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66. What Are the Sources of Law for COVID-19 Programs and Policies?

 

Individuals, families, and businesses have faced devastating financial impacts throughout the COVID-19 pandemic. As a result, the UI program has faced unprecedented demand in the past two years. Several federal statutes and regulations expanding access to UI were passed in 2020 and 2021 in response to the unemployment crisis caused by COVID-19. Numerous state laws and regulations were also passed to support workers struggling financially because of COVID-19 impacts and to implement additional flexibilities temporarily authorized by federal law.

The following section presents an overview of the major COVID-related federal and state legislation and regulations passed and in effect throughout 2020 and 2021. While most of these provisions have been allowed to expire, these provisions will remain relevant to the ongoing adjudication of claims implicating time periods for which the provisions were in effect. Moreover, as COVID-19 continues to cause disruption and uncertainty, advocates should continue to search for updated federal and state regulations and guidance.
 

Sources of Federal Law

CARES Act

The President signed the Coronavirus Aid, Relief, and Economic Security (CARES) Act of 2020 into law on March 27, 2020, to provide emergency assistance for individuals, families, and businesses impacted by the COVID-19 pandemic. UIPL No. 14-20, (4/2/20), available at https://wdr.doleta.gov/directives
/attach/UIPL/UIPL_14-20.pdf. The Act mitigates the financial impacts of the COVID-19 pandemic by providing temporary benefits for workers who are not eligible for regular UI, as well as workers who have exhausted their regular UI benefits. 15 U.S.C. §§ 9021-9034 (2020); UIPL No. 16-20, (4/5/20), available at https://wdr.doleta.gov/directives/attach/UIPL/UIPL_16-20.pdf.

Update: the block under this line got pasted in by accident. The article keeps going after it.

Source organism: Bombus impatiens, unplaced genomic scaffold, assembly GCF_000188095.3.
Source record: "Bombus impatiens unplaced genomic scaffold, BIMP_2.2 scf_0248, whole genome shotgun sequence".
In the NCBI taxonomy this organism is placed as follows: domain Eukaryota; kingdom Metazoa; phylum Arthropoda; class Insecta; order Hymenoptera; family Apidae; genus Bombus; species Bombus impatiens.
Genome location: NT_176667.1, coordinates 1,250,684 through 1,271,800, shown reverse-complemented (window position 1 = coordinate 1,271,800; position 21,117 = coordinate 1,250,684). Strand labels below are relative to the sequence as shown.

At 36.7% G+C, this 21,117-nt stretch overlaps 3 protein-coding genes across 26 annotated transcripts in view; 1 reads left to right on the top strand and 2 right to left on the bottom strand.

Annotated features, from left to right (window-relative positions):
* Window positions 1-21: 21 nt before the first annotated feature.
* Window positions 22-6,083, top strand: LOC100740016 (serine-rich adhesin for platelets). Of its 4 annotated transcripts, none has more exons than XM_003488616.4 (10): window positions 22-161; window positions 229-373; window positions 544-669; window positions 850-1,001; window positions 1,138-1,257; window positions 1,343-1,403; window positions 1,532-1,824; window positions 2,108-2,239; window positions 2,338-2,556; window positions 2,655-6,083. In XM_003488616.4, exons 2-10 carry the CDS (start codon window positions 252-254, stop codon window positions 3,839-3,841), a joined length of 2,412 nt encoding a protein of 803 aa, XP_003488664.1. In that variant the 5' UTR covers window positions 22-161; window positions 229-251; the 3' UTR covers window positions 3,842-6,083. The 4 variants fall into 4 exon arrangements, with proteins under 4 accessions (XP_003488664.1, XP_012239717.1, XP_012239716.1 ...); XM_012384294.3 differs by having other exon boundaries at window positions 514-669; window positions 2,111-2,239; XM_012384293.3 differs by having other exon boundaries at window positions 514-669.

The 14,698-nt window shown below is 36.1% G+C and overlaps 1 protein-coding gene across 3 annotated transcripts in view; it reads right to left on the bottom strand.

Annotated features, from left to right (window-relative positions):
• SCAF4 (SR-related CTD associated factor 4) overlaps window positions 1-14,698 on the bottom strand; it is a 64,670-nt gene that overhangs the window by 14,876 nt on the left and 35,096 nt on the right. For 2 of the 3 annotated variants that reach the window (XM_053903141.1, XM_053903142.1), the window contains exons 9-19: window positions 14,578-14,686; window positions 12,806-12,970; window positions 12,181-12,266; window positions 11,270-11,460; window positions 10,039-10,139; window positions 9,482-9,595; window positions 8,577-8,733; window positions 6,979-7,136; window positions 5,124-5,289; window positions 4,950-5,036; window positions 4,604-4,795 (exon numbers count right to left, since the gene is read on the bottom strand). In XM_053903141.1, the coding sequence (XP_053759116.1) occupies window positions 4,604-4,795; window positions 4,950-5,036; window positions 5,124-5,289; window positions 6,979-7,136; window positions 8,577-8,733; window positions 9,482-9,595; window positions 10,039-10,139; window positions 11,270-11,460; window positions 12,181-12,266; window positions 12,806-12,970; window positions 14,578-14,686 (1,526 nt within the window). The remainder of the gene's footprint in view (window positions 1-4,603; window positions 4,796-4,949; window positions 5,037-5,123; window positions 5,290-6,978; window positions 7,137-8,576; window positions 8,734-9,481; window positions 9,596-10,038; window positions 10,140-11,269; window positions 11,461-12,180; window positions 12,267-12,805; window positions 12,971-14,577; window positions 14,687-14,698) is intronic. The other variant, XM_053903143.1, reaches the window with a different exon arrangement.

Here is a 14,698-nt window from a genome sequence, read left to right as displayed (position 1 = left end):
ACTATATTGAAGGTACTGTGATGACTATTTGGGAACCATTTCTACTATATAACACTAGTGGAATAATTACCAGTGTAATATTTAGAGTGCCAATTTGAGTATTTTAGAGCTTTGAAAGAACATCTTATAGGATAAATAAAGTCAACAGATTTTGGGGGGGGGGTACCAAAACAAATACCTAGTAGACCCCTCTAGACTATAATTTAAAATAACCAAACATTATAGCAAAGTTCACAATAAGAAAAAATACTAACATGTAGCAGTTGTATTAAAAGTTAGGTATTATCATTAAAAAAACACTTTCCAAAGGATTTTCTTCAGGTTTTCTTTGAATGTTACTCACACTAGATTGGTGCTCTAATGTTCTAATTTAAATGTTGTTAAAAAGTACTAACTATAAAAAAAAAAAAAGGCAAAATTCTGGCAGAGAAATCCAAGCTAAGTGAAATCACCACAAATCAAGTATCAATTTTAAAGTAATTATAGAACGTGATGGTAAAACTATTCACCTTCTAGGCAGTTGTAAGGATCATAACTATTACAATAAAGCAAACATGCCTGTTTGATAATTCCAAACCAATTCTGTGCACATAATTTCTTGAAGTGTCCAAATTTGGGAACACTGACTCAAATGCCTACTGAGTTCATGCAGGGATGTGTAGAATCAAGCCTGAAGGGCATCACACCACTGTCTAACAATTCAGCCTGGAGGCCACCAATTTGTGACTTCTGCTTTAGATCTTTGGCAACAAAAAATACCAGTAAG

The UI-related provisions of the CARES Act are found in Title II, Subtitle A. CARES Act, 15 U.S.C. §§ 9021-9034 (2020). These provisions created the following programs, which have provided financial relief for workers affected by the COVID-19 pandemic:

  • The Pandemic Unemployment Assistance (PUA) program initially provided up to 39 weeks of benefits for individuals who were unemployed starting on or after January 27, 2020, and ending on or before December 31, 2020. PUA covers workers who are self-employed, seeking part-time employment, or would not qualify for regular UI or other pandemic relief programs. Additionally, PUA covers workers who have a limited work history or have exhausted their rights to other pandemic relief programs. The CARES Act provided that workers could establish eligibility by self-certification that they are able and available to work, but are unemployed, partially unemployed, or unable to work because of a COVID-related reason listed in the statute. CARES Act, 15 U.S.C. § 9021 (2020); UIPL No. 16-20, (4/5/20), available at https://wdr.doleta.gov/directives/
    attach/UIPL/UIPL_16-20.pdf.
     
  • The Pandemic Emergency Unemployment Compensation (PEUC) program initially provided up to 13 weeks of benefits for workers who were unemployed starting after the date the state entered into an agreement with the Department of Labor and ending on or before December 31, 2020. PEUC covers workers who have exhausted their rights to regular UI or have no rights to UI, so long as they are able to work, available for work, and actively seeking work. CARES Act, 15 U.S.C. § 9025 (2020). PEUC instructed states to be flexible when defining “actively seeking work” to accommodate individuals unable to seek work due to illness, quarantine, or other COVID-related restrictions. UIPL No. 17-20, (4/10/20), available at https://wdr.doleta.gov/directives/attach/UIPL/UIPL_17-20.pdf.
     
  • The Federal Pandemic Unemployment Compensation (FPUC) program initially provided an additional $600 per week to individuals receiving regular UI benefits, as well as other COVID-19 relief benefits, such as PUA and PEUC. FPUC provides this additional benefit to workers who were unemployed starting after the date the state entered into an agreement with the Department of Labor and ending on or before July 31, 2020. CARES Act, 15 U.S.C. § 9023(b)(1) (2020). Additionally, FPUC includes a non-reduction rule, preventing states from changing regular UI calculations to decrease workers’ maximum benefit entitlement. UIPL No. 15-20, (4/4/20), available at https://wdr.doleta.gov/